Karim Sallam, MD
Assistant Professor of Medicine (Cardiovascular Medicine)


Karim Sallam, MD, is trained in Cardiovascular Medicine and Advanced Heart Failure.
Alexander Tarlochan Singh Sandhu
Assistant Professor of Medicine (Cardiovascular Medicine)


Alex Sandhu, MD, MS is a cardiologist with a special interest in the care of patients with advanced heart failure. He graduated from the seven-year combined BA-MD program at Northwestern with a focus on economics and mathematics. He completed an internal medicine residency at Stanford University, spending 16 weeks at Makerere Hospital in Uganda as part of the Global Health track. He subsequently earned a Masters in Health Services Research at Stanford while acting as a fellow in health services research at the Palo Alto VA and Stanford's Center for Health Policy/Primary Care and Outcomes Research. Next, he completed fellowships in cardiology and advanced heart failure and transplant at Stanford before joining the faculty. Alex is now an active clinician and heart failure researcher who focuses on health economics, the implementation of high-value care strategies, comparative effectiveness, and innovative clinical trial design. He is passionate about patient care and finding ways to bring meaningful improvements to patients’ lives. He is involved in several clinical trials including the K-23 funded PRO-HF (patient centered quality of life assessments), DOT-HF (mobile device based implementation trial), and a CAC notification pilot trial (patient centered coronary artery calcification notification). In his free time, he enjoys playing soccer as well as entertaining and being entertained by his joyful sons, Kyle and Tyler.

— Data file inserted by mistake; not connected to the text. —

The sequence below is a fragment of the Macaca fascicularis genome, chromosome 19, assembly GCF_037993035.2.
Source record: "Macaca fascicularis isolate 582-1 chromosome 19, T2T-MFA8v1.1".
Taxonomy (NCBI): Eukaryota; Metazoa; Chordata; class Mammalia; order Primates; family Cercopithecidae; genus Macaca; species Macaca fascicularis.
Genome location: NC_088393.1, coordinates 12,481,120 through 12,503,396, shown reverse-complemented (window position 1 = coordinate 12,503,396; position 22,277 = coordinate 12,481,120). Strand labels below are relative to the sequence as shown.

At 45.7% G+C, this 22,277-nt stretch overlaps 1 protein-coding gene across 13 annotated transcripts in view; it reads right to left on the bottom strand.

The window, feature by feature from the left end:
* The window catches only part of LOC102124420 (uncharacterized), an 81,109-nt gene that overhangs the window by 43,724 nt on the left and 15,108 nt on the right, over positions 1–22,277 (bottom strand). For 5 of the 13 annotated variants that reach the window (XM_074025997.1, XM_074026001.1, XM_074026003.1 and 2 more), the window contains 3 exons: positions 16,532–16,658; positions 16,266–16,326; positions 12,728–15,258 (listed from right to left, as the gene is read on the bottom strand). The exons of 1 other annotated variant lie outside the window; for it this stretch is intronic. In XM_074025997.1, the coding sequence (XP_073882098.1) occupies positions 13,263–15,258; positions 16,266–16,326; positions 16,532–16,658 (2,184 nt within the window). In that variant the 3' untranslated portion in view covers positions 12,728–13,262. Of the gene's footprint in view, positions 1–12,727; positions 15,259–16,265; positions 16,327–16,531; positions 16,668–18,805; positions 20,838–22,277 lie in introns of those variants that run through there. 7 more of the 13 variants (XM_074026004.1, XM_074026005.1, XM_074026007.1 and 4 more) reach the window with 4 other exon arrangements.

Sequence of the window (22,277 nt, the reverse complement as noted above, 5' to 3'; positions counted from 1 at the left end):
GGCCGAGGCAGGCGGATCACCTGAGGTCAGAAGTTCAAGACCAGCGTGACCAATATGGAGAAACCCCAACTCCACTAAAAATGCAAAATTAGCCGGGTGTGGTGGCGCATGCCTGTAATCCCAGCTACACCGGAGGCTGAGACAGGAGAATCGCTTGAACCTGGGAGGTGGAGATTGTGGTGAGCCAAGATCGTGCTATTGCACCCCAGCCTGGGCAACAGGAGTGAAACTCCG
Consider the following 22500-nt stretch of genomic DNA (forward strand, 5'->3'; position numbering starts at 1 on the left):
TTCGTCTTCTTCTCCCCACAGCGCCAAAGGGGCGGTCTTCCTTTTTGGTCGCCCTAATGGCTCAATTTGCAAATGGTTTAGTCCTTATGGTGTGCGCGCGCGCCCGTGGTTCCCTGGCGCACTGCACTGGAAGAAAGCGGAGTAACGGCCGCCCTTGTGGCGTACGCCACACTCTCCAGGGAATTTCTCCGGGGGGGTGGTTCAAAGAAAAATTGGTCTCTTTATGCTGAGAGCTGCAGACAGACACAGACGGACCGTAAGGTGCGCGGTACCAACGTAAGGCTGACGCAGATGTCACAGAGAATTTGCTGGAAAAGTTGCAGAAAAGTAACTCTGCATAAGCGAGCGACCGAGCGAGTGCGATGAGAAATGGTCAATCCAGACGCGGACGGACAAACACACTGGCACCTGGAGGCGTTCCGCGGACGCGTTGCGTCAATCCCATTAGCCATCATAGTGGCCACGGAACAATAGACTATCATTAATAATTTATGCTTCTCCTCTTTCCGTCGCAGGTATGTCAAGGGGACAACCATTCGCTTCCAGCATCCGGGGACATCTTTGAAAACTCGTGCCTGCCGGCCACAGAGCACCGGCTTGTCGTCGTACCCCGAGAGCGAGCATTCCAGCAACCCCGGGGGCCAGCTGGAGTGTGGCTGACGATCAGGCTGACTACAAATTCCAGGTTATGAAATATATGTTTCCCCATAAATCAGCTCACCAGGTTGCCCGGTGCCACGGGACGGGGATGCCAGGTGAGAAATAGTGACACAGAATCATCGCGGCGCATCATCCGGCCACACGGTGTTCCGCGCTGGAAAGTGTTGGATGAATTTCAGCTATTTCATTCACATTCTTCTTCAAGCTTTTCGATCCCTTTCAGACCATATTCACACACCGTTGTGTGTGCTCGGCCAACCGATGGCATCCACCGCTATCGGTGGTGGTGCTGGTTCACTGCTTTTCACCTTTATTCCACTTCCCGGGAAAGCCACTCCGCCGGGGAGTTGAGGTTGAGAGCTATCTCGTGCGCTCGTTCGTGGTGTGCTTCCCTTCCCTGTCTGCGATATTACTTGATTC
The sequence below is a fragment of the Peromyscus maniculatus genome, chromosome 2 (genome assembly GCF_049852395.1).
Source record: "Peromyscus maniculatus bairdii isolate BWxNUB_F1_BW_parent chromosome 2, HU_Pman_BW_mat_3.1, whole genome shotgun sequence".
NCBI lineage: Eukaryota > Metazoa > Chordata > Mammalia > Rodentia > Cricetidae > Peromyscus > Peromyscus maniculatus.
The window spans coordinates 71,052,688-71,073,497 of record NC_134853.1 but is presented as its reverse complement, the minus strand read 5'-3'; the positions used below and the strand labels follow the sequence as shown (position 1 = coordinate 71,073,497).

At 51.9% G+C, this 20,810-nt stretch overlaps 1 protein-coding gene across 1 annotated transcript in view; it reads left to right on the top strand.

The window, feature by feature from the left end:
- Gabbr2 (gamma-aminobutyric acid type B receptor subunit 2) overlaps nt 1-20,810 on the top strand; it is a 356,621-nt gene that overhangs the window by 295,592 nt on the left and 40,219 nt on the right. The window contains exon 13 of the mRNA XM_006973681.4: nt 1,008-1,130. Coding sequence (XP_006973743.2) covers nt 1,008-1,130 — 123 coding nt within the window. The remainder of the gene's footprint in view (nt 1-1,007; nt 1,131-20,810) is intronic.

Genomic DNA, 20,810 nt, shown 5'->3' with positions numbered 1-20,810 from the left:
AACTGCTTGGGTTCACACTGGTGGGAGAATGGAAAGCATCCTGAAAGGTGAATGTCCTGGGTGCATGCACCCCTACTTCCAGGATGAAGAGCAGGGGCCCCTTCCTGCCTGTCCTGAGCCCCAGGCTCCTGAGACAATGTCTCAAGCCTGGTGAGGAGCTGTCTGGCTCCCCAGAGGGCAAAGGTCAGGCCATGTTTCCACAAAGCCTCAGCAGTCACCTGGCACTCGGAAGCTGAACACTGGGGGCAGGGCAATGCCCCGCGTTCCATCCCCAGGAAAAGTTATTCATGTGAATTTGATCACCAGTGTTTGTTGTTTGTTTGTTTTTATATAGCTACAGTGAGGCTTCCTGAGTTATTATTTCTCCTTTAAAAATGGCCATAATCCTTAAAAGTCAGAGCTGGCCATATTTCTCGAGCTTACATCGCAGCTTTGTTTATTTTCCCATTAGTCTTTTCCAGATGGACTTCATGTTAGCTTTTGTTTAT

Jeffrey Teuteberg
Professor of Medicine (Cardiovascular Medicine)


He is currently a Professor of Medicine at Stanford where he serves as the Section Chief of Heart Failure, Cardiac Transplantation, and Mechanical Circulatory Support. He sees patients both in the clinic and in the hospital who have advanced heart failure or who have received cardiac transplantation or mechanical circulatory support. His research interests are in clinical outcomes in patients after transplant and mechanical support as well as novel approaches to immunosuppression. He has participated in many single-center and multi-institutional research studies and has published widely in the fields of transplant and mechanical support. He served as President of the International Society of Heart and Lung Transplantation in 2018.
Randall Vagelos, MD
Professor of Medicine (Cardiovascular)


Board certified in Internal Medicine, General Cardiology, Interventional Cardiology, and Heart Failure and Transplantation. Medical Director of Stanford Cardiac Care Unit since 1991. Clinical interests: CHF, advanced structural heart disease (heart muscle, coronary artery, valve, and pericardial), as well as post radiation and chemotherapy induced heart damage.